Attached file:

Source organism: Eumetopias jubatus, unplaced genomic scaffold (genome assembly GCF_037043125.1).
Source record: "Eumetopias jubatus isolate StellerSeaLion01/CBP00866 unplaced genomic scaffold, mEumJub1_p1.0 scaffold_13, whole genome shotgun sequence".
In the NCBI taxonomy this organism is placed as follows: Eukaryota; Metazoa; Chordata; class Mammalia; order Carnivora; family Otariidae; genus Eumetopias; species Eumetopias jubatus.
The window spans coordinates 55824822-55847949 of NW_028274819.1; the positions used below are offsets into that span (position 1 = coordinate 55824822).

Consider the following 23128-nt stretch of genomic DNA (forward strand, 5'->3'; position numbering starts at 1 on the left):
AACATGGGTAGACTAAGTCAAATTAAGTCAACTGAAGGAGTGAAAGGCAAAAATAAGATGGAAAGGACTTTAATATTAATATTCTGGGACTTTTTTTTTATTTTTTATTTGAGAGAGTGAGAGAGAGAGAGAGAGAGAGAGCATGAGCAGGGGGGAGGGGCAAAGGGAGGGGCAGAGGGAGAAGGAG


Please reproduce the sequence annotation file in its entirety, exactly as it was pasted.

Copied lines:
Source organism: Eumetopias jubatus, unplaced genomic scaffold (genome assembly GCF_037043125.1).
Source record: "Eumetopias jubatus isolate StellerSeaLion01/CBP00866 unplaced genomic scaffold, mEumJub1_p1.0 scaffold_13, whole genome shotgun sequence".
In the NCBI taxonomy this organism is placed as follows: Eukaryota; Metazoa; Chordata; class Mammalia; order Carnivora; family Otariidae; genus Eumetopias; species Eumetopias jubatus.
The window spans coordinates 55824822-55847949 of NW_028274819.1; the positions used below are offsets into that span (position 1 = coordinate 55824822).

Consider the following 23128-nt stretch of genomic DNA (forward strand, 5'->3'; position numbering starts at 1 on the left):
AACATGGGTAGACTAAGTCAAATTAAGTCAACTGAAGGAGTGAAAGGCAAAAATAAGATGGAAAGGACTTTAATATTAATATTCTGGGACTTTTTTTTTATTTTTTATTTGAGAGAGTGAGAGAGAGAGAGAGAGAGAGAGCATGAGCAGGGGGGAGGGGCAAAGGGAGGGGCAGAGGGAGAAGGAG